Therefore if one market is not doing well for the business other foreign markets could make up for this. Spreading the risk would be very beneficial as the business would not be reliant on one market. Finally, investing in emerging markets businesses would gain the opportunity to sell to people who's income are growing strongest and fastest, creating a brand and customer loyalty which would benefit the company greatly when the country further develops. There are however drawbacks and disadvantages to entering into foreign markets.

Firstly language can be a major problem in foreign markets. If the business is not familiar with the language of the new market it can cause problems in communicating with employee's directors and employees. This could then lead to problems in making decisions and implementing any changes. Also setting up in a new market can have very high start up costs. This could include a variety of things ranging from buying land to building factories for production. These high capital costs could inhibit the company from expanding as they may be reluctant to borrow finance.

Advertising in the new market can be very expensive, as the company tries to create a brand and gain a competitive advantage TV commercials or adverts in newspapers or the radio could cost the company millions as the advertising campaign may need to be a long term investment. In new markets research and development can also be very expensive as learning about the new market and customers is essential to do well in the market. The company must invest heavily in the research and development as it would be crucial to supply the market with what they need, not just relying on what has been provided in their own domestic market.

The government in the new country can also pose a problem. Different laws tax and interest rates can cause a problem for the company. The business could have to pay higher amounts of tax or change some regulations in the company to comply with laws in the country. Decision making can be very difficult. If the head quarters of the business was in America and they had just expanded into China implementing decisions and making decisions would be made so much harder. Overall operating in another market can cost the company millions in a variety of areas.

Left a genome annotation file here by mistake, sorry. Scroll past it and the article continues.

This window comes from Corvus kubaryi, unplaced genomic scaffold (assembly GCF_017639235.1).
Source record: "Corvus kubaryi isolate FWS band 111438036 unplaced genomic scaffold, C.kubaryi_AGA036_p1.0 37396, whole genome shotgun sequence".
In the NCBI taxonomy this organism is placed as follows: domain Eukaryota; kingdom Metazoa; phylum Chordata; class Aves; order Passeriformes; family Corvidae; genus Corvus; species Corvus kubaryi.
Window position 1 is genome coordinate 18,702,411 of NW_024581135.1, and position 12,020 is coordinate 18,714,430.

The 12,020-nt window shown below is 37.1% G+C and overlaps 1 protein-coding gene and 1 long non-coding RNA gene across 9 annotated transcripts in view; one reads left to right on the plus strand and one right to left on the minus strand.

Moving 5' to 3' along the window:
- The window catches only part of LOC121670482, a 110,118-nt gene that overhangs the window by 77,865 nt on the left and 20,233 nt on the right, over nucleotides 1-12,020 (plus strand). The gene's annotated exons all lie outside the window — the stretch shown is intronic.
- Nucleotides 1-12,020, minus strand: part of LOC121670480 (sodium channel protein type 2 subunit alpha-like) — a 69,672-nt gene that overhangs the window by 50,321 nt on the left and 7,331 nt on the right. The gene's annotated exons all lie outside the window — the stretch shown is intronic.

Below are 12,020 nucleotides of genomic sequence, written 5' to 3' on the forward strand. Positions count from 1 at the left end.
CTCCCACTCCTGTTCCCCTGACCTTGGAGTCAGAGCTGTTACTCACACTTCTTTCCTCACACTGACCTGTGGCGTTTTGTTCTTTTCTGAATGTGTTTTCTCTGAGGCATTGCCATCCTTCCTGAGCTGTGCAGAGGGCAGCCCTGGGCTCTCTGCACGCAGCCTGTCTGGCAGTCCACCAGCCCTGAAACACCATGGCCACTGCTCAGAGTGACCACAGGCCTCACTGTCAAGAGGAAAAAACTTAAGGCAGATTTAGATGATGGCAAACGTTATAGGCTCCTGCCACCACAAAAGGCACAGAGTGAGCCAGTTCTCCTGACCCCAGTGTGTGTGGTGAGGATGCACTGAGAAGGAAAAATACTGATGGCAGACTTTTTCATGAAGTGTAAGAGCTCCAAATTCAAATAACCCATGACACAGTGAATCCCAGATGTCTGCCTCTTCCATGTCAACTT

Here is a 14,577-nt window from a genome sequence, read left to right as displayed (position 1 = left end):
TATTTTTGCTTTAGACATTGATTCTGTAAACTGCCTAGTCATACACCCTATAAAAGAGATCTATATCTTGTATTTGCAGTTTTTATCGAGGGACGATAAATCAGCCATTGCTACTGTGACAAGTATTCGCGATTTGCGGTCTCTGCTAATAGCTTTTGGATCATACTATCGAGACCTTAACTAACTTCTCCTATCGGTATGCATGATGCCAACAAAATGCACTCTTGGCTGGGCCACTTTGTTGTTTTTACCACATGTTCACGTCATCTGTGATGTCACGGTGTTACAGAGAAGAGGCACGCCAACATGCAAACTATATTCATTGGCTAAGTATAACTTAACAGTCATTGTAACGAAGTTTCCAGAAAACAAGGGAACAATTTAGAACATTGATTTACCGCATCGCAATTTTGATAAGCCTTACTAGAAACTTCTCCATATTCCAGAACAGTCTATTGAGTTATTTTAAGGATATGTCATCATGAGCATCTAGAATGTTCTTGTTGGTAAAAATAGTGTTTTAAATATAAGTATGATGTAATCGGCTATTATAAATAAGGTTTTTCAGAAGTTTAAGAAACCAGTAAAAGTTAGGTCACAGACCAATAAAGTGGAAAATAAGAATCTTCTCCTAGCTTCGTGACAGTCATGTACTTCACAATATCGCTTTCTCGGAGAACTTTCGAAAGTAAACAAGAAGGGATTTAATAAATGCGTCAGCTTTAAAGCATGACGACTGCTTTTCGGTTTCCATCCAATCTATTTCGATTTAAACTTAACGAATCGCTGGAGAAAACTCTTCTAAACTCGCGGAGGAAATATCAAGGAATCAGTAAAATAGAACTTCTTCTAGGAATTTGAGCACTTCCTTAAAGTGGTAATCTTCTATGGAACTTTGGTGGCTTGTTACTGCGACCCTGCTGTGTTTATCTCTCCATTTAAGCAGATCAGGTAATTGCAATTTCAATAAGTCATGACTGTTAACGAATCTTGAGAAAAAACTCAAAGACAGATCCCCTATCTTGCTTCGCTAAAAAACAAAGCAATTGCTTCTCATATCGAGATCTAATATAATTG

When making the decision the company must take into consideration the opportunity costs of the expansion and not neglect the domestic market. Entering into new markets involves a great deal of risk there are many problems associated with selling in an unknown markets. Businesses attempt to overcome some of these problems in a number of ways, Firstly the company could decide to use joint ventures. This involves the business working together with another company in the country they wish to expand into. Both businesses will expect to gain from the venture.

The partnership includes the original company who then teams up with a local company in the foreign market who has the knowledge of the market and already has established distribution links etc. An example of joint ventures could be Coca Cola who have entered joint ventures with bottling companies. They trade brand power for local knowledge of the distribution system. Joint ventures can be very good for companies, they can gain local knowledge without having to spend millions of pounds on research and development.

Also initial capital costs would be reduced because you wouldn't have to build factories or buy land because of your partner company. There is a greater chance of success in the foreign market and the risk is reduced for the company. From the research I have done I have not found any evidence of Gap entering into joint ventures, this could be due to the following negatives of the concept, firstly having to work with another business could be problematic. You may not be familiar with new company and so trust would have to be built between the two businesses in order for the partnership to be effective.

The cultures of the two businesses could also be different causing difficulties in situations such as ethics. Decisions would also have to be made together; coming to a collective decision could be difficult. Finally any profits would have to be shared between the two companies, whereas if the original business had set up alone it would receive 100% of the profits. Obviously Gap would have taken into consideration the positives and the negatives about joint ventures but found that the disadvantages were outweighing the advantages.